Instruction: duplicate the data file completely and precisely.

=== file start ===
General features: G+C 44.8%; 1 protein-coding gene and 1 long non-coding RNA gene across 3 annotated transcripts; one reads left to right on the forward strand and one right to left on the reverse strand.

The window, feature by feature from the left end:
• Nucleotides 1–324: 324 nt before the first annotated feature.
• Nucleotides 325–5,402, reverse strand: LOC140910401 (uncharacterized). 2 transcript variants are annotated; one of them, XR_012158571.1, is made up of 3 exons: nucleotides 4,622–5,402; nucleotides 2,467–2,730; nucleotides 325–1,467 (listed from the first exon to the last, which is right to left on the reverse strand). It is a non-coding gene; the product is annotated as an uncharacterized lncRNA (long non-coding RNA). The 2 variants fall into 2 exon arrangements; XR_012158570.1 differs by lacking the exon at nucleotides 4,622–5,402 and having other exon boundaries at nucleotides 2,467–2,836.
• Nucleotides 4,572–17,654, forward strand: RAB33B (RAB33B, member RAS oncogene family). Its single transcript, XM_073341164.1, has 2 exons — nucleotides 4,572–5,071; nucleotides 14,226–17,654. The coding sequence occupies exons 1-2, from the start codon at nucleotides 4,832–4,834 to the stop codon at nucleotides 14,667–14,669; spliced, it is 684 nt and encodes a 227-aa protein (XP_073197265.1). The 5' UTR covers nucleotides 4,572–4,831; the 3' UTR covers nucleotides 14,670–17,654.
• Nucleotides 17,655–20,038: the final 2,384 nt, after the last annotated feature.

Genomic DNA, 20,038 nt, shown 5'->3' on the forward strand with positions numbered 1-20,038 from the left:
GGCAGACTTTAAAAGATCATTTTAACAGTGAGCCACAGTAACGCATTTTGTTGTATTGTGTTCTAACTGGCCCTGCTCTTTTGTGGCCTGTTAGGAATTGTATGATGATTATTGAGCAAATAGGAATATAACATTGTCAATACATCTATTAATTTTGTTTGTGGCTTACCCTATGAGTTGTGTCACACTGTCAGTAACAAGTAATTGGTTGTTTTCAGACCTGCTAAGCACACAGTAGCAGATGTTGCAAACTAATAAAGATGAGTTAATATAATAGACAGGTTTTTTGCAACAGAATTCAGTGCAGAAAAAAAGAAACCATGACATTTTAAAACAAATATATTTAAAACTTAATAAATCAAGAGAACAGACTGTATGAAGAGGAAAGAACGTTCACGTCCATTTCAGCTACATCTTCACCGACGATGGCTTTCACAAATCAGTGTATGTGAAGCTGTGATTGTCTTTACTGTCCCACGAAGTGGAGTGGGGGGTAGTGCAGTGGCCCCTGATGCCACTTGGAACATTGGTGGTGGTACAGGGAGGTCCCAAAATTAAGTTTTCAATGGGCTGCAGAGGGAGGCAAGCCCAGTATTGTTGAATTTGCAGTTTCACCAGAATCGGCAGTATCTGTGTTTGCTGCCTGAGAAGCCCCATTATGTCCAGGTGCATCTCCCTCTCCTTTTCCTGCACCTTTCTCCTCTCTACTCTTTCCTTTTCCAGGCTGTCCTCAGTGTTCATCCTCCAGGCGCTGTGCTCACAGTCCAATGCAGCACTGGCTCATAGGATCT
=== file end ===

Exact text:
General features: G+C 44.8%; 1 protein-coding gene and 1 long non-coding RNA gene across 3 annotated transcripts; one reads left to right on the forward strand and one right to left on the reverse strand.

The window, feature by feature from the left end:
• Nucleotides 1–324: 324 nt before the first annotated feature.
• Nucleotides 325–5,402, reverse strand: LOC140910401 (uncharacterized). 2 transcript variants are annotated; one of them, XR_012158571.1, is made up of 3 exons: nucleotides 4,622–5,402; nucleotides 2,467–2,730; nucleotides 325–1,467 (listed from the first exon to the last, which is right to left on the reverse strand). It is a non-coding gene; the product is annotated as an uncharacterized lncRNA (long non-coding RNA). The 2 variants fall into 2 exon arrangements; XR_012158570.1 differs by lacking the exon at nucleotides 4,622–5,402 and having other exon boundaries at nucleotides 2,467–2,836.
• Nucleotides 4,572–17,654, forward strand: RAB33B (RAB33B, member RAS oncogene family). Its single transcript, XM_073341164.1, has 2 exons — nucleotides 4,572–5,071; nucleotides 14,226–17,654. The coding sequence occupies exons 1-2, from the start codon at nucleotides 4,832–4,834 to the stop codon at nucleotides 14,667–14,669; spliced, it is 684 nt and encodes a 227-aa protein (XP_073197265.1). The 5' UTR covers nucleotides 4,572–4,831; the 3' UTR covers nucleotides 14,670–17,654.
• Nucleotides 17,655–20,038: the final 2,384 nt, after the last annotated feature.

Genomic DNA, 20,038 nt, shown 5'->3' on the forward strand with positions numbered 1-20,038 from the left:
GGCAGACTTTAAAAGATCATTTTAACAGTGAGCCACAGTAACGCATTTTGTTGTATTGTGTTCTAACTGGCCCTGCTCTTTTGTGGCCTGTTAGGAATTGTATGATGATTATTGAGCAAATAGGAATATAACATTGTCAATACATCTATTAATTTTGTTTGTGGCTTACCCTATGAGTTGTGTCACACTGTCAGTAACAAGTAATTGGTTGTTTTCAGACCTGCTAAGCACACAGTAGCAGATGTTGCAAACTAATAAAGATGAGTTAATATAATAGACAGGTTTTTTGCAACAGAATTCAGTGCAGAAAAAAAGAAACCATGACATTTTAAAACAAATATATTTAAAACTTAATAAATCAAGAGAACAGACTGTATGAAGAGGAAAGAACGTTCACGTCCATTTCAGCTACATCTTCACCGACGATGGCTTTCACAAATCAGTGTATGTGAAGCTGTGATTGTCTTTACTGTCCCACGAAGTGGAGTGGGGGGTAGTGCAGTGGCCCCTGATGCCACTTGGAACATTGGTGGTGGTACAGGGAGGTCCCAAAATTAAGTTTTCAATGGGCTGCAGAGGGAGGCAAGCCCAGTATTGTTGAATTTGCAGTTTCACCAGAATCGGCAGTATCTGTGTTTGCTGCCTGAGAAGCCCCATTATGTCCAGGTGCATCTCCCTCTCCTTTTCCTGCACCTTTCTCCTCTCTACTCTTTCCTTTTCCAGGCTGTCCTCAGTGTTCATCCTCCAGGCGCTGTGCTCACAGTCCAATGCAGCACTGGCTCATAGGATCT